Directed by Scott Coffey. Starring Naomi Watts, Rebecca Rigg, Scott Coffey, Mark Pellegrino, Chevy Chase. (2005, NR, 95 min.)
REVIEWED By Marjorie Baumgarten, Fri., Dec. 9, 2005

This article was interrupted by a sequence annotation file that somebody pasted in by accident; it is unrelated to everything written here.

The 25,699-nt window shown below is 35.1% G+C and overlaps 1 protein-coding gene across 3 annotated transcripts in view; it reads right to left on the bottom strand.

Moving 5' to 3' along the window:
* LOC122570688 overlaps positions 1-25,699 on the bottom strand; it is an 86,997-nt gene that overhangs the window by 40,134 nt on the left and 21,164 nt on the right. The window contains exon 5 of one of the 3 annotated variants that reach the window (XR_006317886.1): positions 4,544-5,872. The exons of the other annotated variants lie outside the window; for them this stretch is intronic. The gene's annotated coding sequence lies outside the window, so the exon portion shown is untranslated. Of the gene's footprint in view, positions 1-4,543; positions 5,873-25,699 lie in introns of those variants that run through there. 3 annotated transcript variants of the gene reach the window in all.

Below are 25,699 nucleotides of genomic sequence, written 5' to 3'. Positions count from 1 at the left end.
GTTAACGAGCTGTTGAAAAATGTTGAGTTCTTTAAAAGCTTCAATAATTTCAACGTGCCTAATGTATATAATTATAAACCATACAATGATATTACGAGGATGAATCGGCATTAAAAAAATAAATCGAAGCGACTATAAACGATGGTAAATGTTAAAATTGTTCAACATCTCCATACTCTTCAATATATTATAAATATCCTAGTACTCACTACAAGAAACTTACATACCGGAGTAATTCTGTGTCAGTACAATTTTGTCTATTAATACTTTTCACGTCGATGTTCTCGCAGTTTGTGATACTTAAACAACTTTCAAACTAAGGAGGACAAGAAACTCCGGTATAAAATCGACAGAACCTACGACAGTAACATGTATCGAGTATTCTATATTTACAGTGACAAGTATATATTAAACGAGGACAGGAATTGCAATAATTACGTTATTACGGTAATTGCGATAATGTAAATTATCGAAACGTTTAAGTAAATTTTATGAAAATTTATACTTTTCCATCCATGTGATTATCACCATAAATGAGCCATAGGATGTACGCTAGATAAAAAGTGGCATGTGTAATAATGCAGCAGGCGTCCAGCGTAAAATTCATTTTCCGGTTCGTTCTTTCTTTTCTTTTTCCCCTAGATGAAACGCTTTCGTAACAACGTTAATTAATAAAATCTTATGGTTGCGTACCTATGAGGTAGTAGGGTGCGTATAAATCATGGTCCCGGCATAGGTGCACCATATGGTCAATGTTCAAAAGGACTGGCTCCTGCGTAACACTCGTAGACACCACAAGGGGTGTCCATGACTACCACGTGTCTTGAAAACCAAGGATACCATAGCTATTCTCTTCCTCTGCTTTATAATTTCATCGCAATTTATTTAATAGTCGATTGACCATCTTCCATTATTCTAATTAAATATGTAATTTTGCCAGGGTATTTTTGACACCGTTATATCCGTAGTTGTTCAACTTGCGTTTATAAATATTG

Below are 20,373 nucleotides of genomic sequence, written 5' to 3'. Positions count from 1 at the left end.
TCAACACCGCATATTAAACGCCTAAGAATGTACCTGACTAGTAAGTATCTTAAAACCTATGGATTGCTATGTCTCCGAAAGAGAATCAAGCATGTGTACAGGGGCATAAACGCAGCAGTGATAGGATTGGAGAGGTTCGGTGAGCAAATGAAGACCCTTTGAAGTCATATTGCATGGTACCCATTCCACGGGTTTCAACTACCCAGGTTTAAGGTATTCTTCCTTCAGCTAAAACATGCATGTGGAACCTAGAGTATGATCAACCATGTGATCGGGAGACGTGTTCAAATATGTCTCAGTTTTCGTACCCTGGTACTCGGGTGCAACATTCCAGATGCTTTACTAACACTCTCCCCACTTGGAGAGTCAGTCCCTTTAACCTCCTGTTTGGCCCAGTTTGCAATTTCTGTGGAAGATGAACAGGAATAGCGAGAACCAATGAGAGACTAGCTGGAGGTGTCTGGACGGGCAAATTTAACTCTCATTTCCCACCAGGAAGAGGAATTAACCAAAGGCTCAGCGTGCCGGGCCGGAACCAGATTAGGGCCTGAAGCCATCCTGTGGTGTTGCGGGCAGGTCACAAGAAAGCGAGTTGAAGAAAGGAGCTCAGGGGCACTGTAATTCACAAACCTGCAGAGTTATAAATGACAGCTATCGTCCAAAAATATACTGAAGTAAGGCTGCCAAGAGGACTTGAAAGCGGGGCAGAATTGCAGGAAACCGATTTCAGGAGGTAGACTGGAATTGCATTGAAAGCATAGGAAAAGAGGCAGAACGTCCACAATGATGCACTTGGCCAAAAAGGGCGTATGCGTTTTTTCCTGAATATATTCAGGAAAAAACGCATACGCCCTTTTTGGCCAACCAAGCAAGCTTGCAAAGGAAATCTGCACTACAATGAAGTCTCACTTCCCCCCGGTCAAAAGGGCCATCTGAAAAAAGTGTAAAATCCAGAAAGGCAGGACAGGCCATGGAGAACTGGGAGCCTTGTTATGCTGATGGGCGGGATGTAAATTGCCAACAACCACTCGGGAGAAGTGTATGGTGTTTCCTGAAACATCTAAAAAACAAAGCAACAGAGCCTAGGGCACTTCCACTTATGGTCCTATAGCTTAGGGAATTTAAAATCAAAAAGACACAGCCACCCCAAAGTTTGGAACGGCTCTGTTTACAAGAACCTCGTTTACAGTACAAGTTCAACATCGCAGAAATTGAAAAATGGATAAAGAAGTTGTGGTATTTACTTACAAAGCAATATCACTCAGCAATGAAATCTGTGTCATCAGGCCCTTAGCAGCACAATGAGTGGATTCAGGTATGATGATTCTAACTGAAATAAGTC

After spending nearly a year on the top-flight festival circuit, it’s probably not coincidental that this Naomi Watts performance showcase has just recently been slipping into theatres that are presently readying themselves for the onslaught of King Kong, starring Watts as the woman who would be Fay Wray. Although the Aussie-born actress caught some nice breaks with her roles in Mulholland Drive and The Ring and has a list of film credits that’s already longer than the number of years she’s been alive, she has yet to connect in a major way with the American audience. Kong will probably change all that, but if you harbor any doubts about the breadth of her skills, Ellie Parker is the film to see. Lord knows there’s no other reason to see this movie. The first feature of actor-turned-director Coffey (and produced by Coffey and Watts), Ellie Parker has little to recommend it other than Watts’ mercurial performance. Having begun life as a short film, Ellie was mistakenly expanded to feature length. The film’s episodic nature and lack of any functional storyline are no doubt results of this history. Watts stars as the titular character, a struggling actress with a particular flair for accents. We watch as she goes from audition to audition morphing from a Southern belle into a Brooklyn whore in the course of a frantic drive across town, tossing articles of clothing in the air as she does a quick change while driving and rehearsing over and over lines like, "I sucked his cock. I sucked it good." Watts’ chameleonlike abilities are on full display, but there’s little more to this tired Hollywood rant than this. The film has nothing new to tell us about life on the lower rungs of Tinseltown, and when it pauses in front of a theatre marquee advertising a double bill of Play It Like It Lays and Day of the Locust, the reminder only makes us notice Ellie Parker’s failings all the more. Coffey’s nervous, fidgety DV camerawork grows increasingly irritating as the movie wears on, and the score by BC Smith is downright intrusive. There are small pleasures to be had in brief scenes with Chevy Chase, who is cast against type as Ellie’s agent, and Keanu Reeves in a pointless cameo with his band Dogstar. Watts is in nearly every frame of the movie, so if you’re a fan (and you should be) that’s the reason to see this.